NEW DELHI: In a relief for e-tailers, the Competition Commission of India (CCI) has rejected allegations of unfair business practices as it did not find prima facie evidence of violations.
Players who were made part of this suit include e-commerce players namely Flipkart, Snapdeal, Amazon, Jabong and Myntra. These players were also dragged to court last month.
The complaints were filed against Flipkart India Pvt Ltd, Jasper Infotech Pvt Ltd (parent firm of Snapdeal), Xerion Retail Pvt Ltd (Jabong), Amazon Seller Services Pvt Ltd and Vector E-commerce Pvt Ltd (Myntra), citing violation of competition norms by indulging in cartelisation or by abusing their dominant position. It was also alleged that these websites and product sellers entered into exclusive agreements to sell products exclusively on select portals.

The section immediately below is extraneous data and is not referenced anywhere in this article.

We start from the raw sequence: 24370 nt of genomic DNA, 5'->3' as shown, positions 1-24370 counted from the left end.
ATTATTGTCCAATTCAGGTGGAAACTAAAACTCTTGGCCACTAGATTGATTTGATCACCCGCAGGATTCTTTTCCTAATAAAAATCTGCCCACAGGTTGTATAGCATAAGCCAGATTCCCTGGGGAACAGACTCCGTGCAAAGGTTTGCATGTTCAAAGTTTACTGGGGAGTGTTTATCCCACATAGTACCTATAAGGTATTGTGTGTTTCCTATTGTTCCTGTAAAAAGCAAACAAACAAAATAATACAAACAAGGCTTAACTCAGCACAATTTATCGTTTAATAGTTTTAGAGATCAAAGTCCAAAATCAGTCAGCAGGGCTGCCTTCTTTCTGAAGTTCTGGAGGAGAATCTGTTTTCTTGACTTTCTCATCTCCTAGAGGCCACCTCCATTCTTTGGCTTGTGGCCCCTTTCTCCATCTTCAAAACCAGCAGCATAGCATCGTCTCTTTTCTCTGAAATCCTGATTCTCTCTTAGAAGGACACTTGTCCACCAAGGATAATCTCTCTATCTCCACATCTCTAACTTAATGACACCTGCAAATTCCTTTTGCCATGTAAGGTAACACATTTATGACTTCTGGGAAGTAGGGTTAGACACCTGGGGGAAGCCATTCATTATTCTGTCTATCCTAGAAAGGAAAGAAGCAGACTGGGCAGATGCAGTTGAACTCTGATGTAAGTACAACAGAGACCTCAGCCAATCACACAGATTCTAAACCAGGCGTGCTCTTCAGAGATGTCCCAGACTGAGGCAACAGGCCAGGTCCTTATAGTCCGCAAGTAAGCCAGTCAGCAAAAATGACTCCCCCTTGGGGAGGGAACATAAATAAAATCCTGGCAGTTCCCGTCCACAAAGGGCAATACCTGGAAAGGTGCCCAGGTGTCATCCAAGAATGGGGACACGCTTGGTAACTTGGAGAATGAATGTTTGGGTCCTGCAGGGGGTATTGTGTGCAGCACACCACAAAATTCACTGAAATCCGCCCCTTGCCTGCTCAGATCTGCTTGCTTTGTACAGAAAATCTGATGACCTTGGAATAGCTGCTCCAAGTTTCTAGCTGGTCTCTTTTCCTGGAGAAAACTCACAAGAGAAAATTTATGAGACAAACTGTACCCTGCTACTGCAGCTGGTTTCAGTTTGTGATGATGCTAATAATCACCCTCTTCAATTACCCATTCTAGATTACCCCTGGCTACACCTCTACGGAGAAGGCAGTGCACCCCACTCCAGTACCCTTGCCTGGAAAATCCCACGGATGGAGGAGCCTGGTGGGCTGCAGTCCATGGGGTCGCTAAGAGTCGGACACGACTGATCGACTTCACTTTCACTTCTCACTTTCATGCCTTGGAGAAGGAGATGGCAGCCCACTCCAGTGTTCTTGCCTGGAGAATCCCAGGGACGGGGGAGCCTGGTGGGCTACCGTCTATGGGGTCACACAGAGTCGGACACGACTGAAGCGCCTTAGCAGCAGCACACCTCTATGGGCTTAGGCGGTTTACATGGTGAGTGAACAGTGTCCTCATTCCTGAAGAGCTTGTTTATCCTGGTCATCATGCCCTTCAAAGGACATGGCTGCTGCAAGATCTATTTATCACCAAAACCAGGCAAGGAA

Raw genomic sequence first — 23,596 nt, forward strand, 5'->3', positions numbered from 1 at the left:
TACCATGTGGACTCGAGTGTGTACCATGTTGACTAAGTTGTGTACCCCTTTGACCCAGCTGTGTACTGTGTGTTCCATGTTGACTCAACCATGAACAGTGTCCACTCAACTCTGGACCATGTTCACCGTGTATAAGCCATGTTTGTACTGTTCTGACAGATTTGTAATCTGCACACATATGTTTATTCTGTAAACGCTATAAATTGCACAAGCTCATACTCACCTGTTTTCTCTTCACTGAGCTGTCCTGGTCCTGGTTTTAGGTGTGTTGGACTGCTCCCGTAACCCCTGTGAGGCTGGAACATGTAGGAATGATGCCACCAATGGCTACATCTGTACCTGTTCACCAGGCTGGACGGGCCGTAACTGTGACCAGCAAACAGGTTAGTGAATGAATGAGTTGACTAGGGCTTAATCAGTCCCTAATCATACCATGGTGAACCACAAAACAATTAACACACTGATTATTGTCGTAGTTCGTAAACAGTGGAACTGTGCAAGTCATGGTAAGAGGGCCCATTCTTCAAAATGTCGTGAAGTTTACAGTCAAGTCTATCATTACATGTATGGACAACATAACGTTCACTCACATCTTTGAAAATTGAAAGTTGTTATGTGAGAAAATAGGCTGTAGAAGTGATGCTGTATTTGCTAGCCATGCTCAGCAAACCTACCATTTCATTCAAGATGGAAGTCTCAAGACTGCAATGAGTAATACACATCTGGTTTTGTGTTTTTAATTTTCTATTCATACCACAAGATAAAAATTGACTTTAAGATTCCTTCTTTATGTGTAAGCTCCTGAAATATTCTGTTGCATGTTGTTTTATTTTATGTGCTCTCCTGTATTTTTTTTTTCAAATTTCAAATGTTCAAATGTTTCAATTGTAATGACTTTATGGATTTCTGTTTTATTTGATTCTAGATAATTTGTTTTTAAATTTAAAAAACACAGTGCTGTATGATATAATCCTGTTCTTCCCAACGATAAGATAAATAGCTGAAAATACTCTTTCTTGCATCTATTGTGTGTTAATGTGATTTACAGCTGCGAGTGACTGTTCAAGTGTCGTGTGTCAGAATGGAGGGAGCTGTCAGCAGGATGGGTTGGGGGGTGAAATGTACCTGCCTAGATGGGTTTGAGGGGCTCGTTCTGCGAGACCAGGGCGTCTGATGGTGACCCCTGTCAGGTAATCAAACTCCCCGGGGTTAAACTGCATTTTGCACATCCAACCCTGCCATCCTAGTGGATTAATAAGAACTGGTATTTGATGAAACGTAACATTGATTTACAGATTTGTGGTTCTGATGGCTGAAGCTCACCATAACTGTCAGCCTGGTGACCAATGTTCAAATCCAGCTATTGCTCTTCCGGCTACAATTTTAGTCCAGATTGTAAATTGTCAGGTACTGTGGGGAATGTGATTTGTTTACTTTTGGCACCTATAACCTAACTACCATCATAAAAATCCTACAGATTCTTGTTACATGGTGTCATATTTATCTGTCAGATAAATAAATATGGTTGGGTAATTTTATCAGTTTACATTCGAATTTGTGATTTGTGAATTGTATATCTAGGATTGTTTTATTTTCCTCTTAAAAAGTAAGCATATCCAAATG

“...The Commission is of the prima facie view that no case of contravention of the provisions of either section 3 or section 4 of the Act is made out against the opposite parties,” it said.
With regard to exclusive agreements, the CCI said such pacts need not result in appreciable adverse effect on competition.
“It does not seem that such arrangements create any entry barrier for new entrants. It seems very unlikely that an exclusive arrangement between a manufacturer and an e-portal will create any entry barrier as most of the products, which are illustrated in the information to be sold through exclusive e-partners in the information to be sold through exclusive e-partners (OPs) face competitive constraints,” the order said.
Agreeing with the contention of the opposite parties, CCI said every product can’t be taken as a relevant market in itself.
“Irrespective of whether we consider e-portal market as a separate relevant product market or as a sub-segment of the market for distribution, none of the opposite parties seems to be individually dominant...There are several players in the online retail market, which have been arrayed as opposite parties in the present case, offering similar facilities to their customers,” it said.
The regulator said it does not consider it necessary to go into the question of abuse of dominance by the opposite parties.